On a typical rule-breaking night on the town in New York City, why is it that mead, offering freedom from drinking stereotypes is unlikely to be found? Ken Schramm, father of modern day mead and author of The Compleat Meadmaker speculates that mead, in ancient and modern day, begins by being brewed in homes out of necessity due to lack of suitable options in the area. However, in the Big Apple, just about every category of drink in high-quality form is at ones fingertips until all hours, so there is little need to branch out and create. Let alone suitable space to home-brew. Mead has found hard-core colonies of followers in its successful areas and may have more trouble establishing itself among the busy bees of New York that buzz around with headphones in and less sense of community. Other meaderies attribute the problem to the few major distributors of the city that refuse to sell something they are unfamiliar with. While others infer the foodie movement of Manhattan has stolen center stage, yet remain hopeful that the same enthusiasm will trickle down to mead eventually.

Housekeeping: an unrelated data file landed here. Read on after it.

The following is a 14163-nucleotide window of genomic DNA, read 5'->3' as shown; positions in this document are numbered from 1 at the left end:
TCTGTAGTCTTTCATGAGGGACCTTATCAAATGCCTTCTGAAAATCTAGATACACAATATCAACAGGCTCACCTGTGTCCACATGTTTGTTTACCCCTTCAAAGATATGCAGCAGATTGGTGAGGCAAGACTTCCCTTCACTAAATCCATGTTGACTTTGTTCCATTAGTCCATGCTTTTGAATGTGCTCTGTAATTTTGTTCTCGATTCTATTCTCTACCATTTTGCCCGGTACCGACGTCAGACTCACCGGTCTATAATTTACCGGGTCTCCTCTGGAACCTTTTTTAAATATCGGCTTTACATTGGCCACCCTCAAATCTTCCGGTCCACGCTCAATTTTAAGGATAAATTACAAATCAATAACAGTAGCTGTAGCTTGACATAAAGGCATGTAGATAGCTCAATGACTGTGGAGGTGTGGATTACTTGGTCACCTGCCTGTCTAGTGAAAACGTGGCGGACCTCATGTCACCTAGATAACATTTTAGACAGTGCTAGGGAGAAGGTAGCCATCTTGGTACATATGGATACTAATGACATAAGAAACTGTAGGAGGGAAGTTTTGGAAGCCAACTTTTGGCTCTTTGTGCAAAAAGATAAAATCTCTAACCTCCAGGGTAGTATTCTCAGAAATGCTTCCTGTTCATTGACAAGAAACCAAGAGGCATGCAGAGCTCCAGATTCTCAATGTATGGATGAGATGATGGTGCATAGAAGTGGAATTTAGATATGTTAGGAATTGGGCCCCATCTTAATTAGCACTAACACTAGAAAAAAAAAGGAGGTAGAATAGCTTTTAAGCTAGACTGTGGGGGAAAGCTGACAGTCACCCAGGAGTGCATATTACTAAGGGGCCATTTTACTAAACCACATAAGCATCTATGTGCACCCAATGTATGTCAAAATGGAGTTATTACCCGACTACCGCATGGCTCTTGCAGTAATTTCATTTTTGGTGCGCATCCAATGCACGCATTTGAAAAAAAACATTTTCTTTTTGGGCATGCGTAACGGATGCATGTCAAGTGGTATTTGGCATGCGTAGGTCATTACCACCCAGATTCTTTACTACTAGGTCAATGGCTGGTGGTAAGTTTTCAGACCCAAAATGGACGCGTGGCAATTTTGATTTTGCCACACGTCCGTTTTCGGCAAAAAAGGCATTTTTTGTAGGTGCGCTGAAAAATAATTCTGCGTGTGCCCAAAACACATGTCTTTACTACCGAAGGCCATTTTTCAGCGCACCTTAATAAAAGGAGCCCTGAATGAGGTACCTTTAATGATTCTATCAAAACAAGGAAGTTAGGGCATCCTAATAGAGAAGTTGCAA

Thursday nights in Ferndale gather the rebellious mead-heads of Metro Detroit together on a dark street tucked inside an industrial garage of a residential area. Walls are decorated with patrons’ drawings as customers hang out during a blaring open mic night and enjoy mead on tap and higher-alcohol mead slushies. Meanwhile, on the picturesque islands of Hawaii the locals are surfing and enjoying the outdoors while sipping unique, seasonal blends. Regardless of where, mead is bending the rules and bringing the beverage culture back to its historical roots by being the trendy honey drink of today.
Mandatory family outings to the Detroit farmers' market and nightly home-cooked meals cultivated Annelise's respect and curiosity for food. A graduate of The Culinary Institute of America, she spends her free time in New York City recipe testing, eating breakfast all day, and dreaming up international culinary adventures.